I’ve been thinking for some time of getting to the States and I’d really love to go to New York. Every jazz musician with a contemporary ear would love to get there. At the same time I get enough stimulation and energy from playing with Dudu (Pukwana), Mongezi (Feza) and Ronnie (Beer). I think we can build something here in London. I think we are getting the peoples’ ear and that’s what counts. I think we are going to break through and we are even getting the ear, a little bit, of the jazz establishment. I think Ronnie Scott realises there is some strength in what we are doing and that it is not just playing around. We can make it clear there is a lot of strength and that strength must come through.

London – April 1973
A Fond Farewell

For the visitor to another country the major problem is not the amount of music available, but simply how to find out where it’s all taking place. In London this was simplified by the monthly production of a Jazz information sheet called JAZZ IN LONDON. This pamphlet was available at the two jazz stores, Collett’s and Dobell’s in central London – both gone now – and was produced by the manager of the Mike Westbrook Band, John Jack.

Collett’s: http://www.guardian.co.uk/music/2011/apr/19/ray-smith-obituary
Dobell’s: http://www.britishrecordshoparchive.org/dobells.html
From this pamphlet and information supplied by Hazel Miller we discovered almost all the important activity taking places in this city. For the most part the exceptional music that I heard was in various small group combinations of the Brotherhood of Breath. The first band heard was called Just Us, with Elton Dean (alto), Mark Charig (cornet), Nick Evans (trombone), Geoff Green (guitar), Harry Miller (bass) and Rene Augustus (drums) plus guest Gary Windo (tenor). This took place at the Tally Ho in Kentish Town.

Monday night at the 100 Club on Oxford Street is the Modern jazz night, for the rest of the week it’s an assortment of different trad groups with the occasional guest from New Orleans. My Monday night was well spent in the company of Brian Blevins of Island Records. The music of the evening was supplied by the incredible saxophonist Dudu Pukwana. Apart from Marion Brown and Anthony Braxton, Dudu must be the most important alto player around today. The music is so full of passion and rhythmic energy that one is left completely drained at its completion. The band was completed by Charig, Evans, Miller and drummer Keith Bailey. A fantastic group.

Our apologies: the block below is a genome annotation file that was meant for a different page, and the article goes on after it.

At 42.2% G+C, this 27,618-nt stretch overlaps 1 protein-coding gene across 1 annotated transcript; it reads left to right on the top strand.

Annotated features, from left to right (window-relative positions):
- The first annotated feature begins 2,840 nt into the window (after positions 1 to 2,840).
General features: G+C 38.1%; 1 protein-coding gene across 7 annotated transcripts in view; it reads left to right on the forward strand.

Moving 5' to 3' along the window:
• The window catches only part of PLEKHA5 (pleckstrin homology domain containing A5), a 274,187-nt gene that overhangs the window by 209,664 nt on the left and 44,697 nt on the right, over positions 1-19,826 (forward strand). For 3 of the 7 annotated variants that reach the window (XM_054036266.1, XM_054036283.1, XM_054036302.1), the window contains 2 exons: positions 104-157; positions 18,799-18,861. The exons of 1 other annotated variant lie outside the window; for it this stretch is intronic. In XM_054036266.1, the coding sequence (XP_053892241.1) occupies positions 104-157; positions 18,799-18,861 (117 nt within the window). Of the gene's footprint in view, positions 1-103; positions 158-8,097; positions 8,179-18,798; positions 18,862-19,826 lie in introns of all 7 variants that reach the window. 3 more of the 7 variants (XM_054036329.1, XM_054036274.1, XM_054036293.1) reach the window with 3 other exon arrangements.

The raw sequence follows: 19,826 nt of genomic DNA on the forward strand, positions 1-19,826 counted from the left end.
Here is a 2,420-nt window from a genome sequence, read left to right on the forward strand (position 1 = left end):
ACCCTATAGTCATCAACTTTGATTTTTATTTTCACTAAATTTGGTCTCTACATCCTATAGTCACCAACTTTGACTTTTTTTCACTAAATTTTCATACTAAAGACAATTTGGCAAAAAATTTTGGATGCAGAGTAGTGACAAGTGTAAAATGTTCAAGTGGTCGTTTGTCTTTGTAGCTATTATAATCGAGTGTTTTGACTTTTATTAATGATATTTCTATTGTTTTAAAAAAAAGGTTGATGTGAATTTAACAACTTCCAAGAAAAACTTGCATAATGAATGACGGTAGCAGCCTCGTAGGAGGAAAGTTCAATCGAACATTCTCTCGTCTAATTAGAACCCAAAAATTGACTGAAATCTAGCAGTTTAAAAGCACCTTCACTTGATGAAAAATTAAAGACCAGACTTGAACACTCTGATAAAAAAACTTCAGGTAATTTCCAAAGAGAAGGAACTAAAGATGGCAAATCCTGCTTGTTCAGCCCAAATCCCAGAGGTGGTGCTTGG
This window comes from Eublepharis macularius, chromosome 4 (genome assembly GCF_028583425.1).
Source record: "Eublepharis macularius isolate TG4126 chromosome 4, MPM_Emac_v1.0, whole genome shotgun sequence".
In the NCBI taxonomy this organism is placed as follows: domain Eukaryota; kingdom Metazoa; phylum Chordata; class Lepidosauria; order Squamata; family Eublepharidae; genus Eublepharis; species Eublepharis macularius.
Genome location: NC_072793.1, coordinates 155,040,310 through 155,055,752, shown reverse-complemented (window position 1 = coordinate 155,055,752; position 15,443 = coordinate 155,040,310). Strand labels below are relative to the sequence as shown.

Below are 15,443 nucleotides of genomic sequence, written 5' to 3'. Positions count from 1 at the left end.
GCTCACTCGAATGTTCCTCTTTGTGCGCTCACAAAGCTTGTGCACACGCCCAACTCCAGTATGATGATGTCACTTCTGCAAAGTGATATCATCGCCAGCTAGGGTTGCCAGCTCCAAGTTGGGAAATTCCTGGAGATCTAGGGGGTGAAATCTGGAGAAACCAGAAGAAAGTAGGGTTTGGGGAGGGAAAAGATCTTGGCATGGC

The third combination of the Brotherhood was the nucleus, The Chris McGregor sextet. With Chris on piano was Dudu, Harry Miller, Louis Moholo (drums), Mike Osborne (alto) and Austrian trombonist Radu Malfati. It’s not possible to simply describe their music with words because the experience is continuous and it’s better to be in the room with them than to talk about it.

Finally an evening spent at Grass Roots. This Club operates every Tuesday night and some of the most important musicians in England provide the music. On the occasion of my visit, unfortunately very late in the evening, the Harry Beckett band was in residence, and though the music was more conservative than the Brotherhood combinations, it was of a very high quality. With Beckett (flugelhorn), were Osborne, Stan Sultzman (soprano), John Taylor (piano), Chris Lawrence (bass) and John Webb (drums).

Chris and Maxine McGregor were wonderful hosts; the fantastic music, assistance in inventing take-away Indian food and allowing us into their personal lives by inviting us to spend a week down on their farm in Surrey. While we were there they decided they had had enough of life in England and planned to move to a rural village in the south-west of France. The last time I would see any of them. Recorded music the only contact. Letters From Friends. Chris passed into the spirit world May 26th, 1990.

One last story before I go. Karla, my oldest daughter, was at that time seven years of age and made friend’s easily with Andromeda – Chris and Maxine’s daughter. She being just a year younger. Andromeda would set off each morning to her first year Primary School class taking Karla along, introducing her new Canadian friend. A sort of show-and-tell.